Tried, Tested & Triumphant: Khashayar Law Group Secures Position as One of Southern California’s Top... 7 Ways to Make Billing More Effective: Lawyers may practice in different areas of the law and serve a wide range of clients, but... Protecting Your Firm from Ransomware: Ransomware attacks are affecting every type of business in America, and law firms are no... 5 Things to Ask Before You Say Yes To a Speaking Gig: Most professionals have a complicated relationship with public speaking—particularly if... 3 Biggest Leadership Mistakes People Make Today: One of the best leadership qualities that a manager can have is the ability to build up... California Case Summaries Civil™.: Organized Succinct Summaries of Some New CaliforniaCivil Cases - CALIFORNIA SUPREME COURT... Convert Unhappy Clients into Fans: Clients can become upset with us for many reasons, some of which are within our control,... Community News – August 2017: A San Francisco federal judge has appointed CaseyGerry’s managing partner David S.... DLTS Law. From the Ashes of the Recession.: D’Egidio Licari Townsend & Shah, APC’s unusual beginningsspark evolution of... How to Create an Email Law Alert. Powerful Marketing Tool Replaces Printed Newsletters.: Thanks to email, you can now write and distribute a weekly Law Alert without buying a...
Cole Casey - small banner

How to Look Like An Expert

A few days ago, I met a talented corporate transactional lawyer. Let’s call him Steve (because that is his name). He is smart, personable and knowledgeable about his area of the law. He has a terrific reputation and a significant body of work. On paper, this guy is one of the top transactional lawyers in the state.
Unfortunately, law is not practiced on paper. It is practiced in real life.
Steve showed up for his meeting with me in a golf shirt and tan pants. His cell phone was clipped to his belt and he had a goatee that looked like it had not been trimmed in at least six months. When we ate lunch, he chewed with his mouth open, spoke with his mouth full and used the wrong fork.
During lunch, Steve confessed that he meets with lots of potential clients that never end up hiring him.
Steve was meeting with me to see if I could help him turn his extensive knowledge into money in the bank. He was looking for some magic phrase or technique that would help him sign up more clients. Unfortunately, Steve does not know what his true problem is.
Steve’s problem is something many lawyers face. He just doesn’t look like an expert.
Steve has a problem with his personal brand. To a corporate CEO or General Counsel, Steve looks like a middle manager. He doesn’t look like a lawyer who specializes in sophisticated mergers. He looks like the guy who is dating their daughter and not the guy who will help them handle the Securities and Exchange Commission regulations.
To make things clear for Steve, I thought I would share some guidelines that I have developed to help my clients look like experts. Keep in mind that MOST lawyers will not follow these. That is because they are AVERAGE. If you want to be perceived as being average then you should ignore these as well.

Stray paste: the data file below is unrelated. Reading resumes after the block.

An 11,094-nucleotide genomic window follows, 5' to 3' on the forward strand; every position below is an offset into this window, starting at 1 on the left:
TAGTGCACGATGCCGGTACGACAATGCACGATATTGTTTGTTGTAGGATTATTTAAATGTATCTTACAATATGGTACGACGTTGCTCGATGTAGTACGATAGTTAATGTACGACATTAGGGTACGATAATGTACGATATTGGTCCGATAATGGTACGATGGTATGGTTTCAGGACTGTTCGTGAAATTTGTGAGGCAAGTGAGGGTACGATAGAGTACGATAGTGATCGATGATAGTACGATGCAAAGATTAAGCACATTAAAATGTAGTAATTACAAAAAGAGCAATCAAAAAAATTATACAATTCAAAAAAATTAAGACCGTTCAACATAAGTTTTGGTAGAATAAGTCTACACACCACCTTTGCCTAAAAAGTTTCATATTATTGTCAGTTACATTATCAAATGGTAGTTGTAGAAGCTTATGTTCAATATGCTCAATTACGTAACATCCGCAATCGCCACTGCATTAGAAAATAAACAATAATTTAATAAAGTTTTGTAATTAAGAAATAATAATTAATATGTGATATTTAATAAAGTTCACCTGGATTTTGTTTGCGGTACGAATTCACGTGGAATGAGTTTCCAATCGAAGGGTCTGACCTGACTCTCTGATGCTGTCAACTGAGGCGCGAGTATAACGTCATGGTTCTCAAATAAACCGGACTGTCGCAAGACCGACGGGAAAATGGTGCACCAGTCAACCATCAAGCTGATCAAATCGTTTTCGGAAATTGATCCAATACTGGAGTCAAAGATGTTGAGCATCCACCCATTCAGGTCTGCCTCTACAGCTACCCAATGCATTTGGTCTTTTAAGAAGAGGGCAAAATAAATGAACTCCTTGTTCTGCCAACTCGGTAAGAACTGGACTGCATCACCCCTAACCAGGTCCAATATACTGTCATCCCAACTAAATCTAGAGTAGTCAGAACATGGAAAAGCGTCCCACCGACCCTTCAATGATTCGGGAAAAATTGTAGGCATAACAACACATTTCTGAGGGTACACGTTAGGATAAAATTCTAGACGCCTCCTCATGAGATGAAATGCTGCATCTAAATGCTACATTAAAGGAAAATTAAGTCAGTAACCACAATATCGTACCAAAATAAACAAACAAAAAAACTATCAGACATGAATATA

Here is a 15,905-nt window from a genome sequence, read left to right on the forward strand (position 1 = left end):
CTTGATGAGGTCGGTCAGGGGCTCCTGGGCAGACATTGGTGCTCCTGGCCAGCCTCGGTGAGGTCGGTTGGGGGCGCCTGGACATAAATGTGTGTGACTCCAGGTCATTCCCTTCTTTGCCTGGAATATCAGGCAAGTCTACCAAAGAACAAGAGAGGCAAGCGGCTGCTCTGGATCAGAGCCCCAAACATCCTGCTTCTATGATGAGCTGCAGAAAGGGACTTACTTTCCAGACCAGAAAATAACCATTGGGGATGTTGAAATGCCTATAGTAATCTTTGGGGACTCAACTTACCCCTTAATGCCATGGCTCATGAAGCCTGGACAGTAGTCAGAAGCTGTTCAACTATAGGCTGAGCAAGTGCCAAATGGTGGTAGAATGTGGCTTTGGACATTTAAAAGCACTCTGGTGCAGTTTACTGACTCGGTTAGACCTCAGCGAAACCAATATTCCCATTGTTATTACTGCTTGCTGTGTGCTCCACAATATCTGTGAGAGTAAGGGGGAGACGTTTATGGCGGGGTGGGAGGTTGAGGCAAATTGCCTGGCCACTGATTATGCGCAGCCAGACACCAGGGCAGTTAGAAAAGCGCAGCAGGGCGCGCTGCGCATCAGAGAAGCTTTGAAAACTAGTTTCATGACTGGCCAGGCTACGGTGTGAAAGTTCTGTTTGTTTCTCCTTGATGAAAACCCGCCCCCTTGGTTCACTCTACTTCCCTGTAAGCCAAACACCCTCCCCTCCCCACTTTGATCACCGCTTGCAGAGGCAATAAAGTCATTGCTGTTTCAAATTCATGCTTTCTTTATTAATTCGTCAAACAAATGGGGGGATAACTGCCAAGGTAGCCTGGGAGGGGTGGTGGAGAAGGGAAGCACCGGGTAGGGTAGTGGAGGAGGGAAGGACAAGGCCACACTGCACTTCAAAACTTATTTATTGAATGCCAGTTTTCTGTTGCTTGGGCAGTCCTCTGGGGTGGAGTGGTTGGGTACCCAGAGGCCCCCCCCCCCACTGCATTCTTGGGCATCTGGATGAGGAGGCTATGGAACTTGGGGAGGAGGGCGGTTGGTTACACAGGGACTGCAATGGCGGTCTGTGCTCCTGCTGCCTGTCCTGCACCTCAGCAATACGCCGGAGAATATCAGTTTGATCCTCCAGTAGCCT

How to Look Like an Expert: A Guide for Steve
Shave. Lounge magicians, beatnik poets and high school kids have goatees. Just because you can grow a beard does not mean you should. Look at the CEOs in the Fortune 500. How many do you see with goatees? If you insist on having a goatee, trim it daily.
Lose the belt clip. You are not a Christmas tree with ornaments hanging from your appendages. You should not have a phone hanging from your belt. Put it in your pocket like the rest of the non-senior citizens. If it is too big to fit in your pocket, leave it in the car or buy a smaller phone.
Stop talking. Ask a question then shut up and listen for the answer. Experts impress people with the questions they ask even more than with the information they share.
Eat like a human. Do not chew with your mouth open or talk with your mouth full.
Dress better than the client. If the client is casual, you should have on a jacket and slacks. If the client is in a jacket and slacks, you should have on a suit and tie. If the client has on a suit and tie you should have on an impeccably pressed suit, designer tie, and unique cufflinks (and/or a pocket square). You always want to dress one level above the client. Psychologically, it positions you as an expert.
These five tips are a great start toward improving your personal brand. Keep in mind that you have to dress and act like an expert in order to be treated like an expert.

David V. Lorenzo

David V. Lorenzo is the Chairman and Founder of Rainmaker Lawyer Consulting. He and his team help attorneys “make a great living and live a great life.” If you’d like a FREE CD from Dave, titled: The Five Secrets to Making a Great Living and Living a Great Life as a Lawyer, visit: www.LawyerSecretsCD.com or call 888.692.5531

More Posts

Digg This
Reddit This
Stumble Now!
Buzz This
Vote on DZone
Share on Facebook
Bookmark this on Delicious
Kick It on DotNetKicks.com
Shout it
Share on LinkedIn
Bookmark this on Technorati
Post on Twitter
Google Buzz (aka. Google Reader)
PDF24    Send article as PDF   

Filed Under: Personal Development

About the Author: David V. Lorenzo is the Chairman and Founder of Rainmaker Lawyer Consulting. He and his team help attorneys “make a great living and live a great life.” If you’d like a FREE CD from Dave, titled: The Five Secrets to Making a Great Living and Living a Great Life as a Lawyer, visit: www.LawyerSecretsCD.com or call 888.692.5531

RSSComments (0)

Trackback URL

Leave a Reply

  • Polls
    Sorry, there are no polls available at the moment.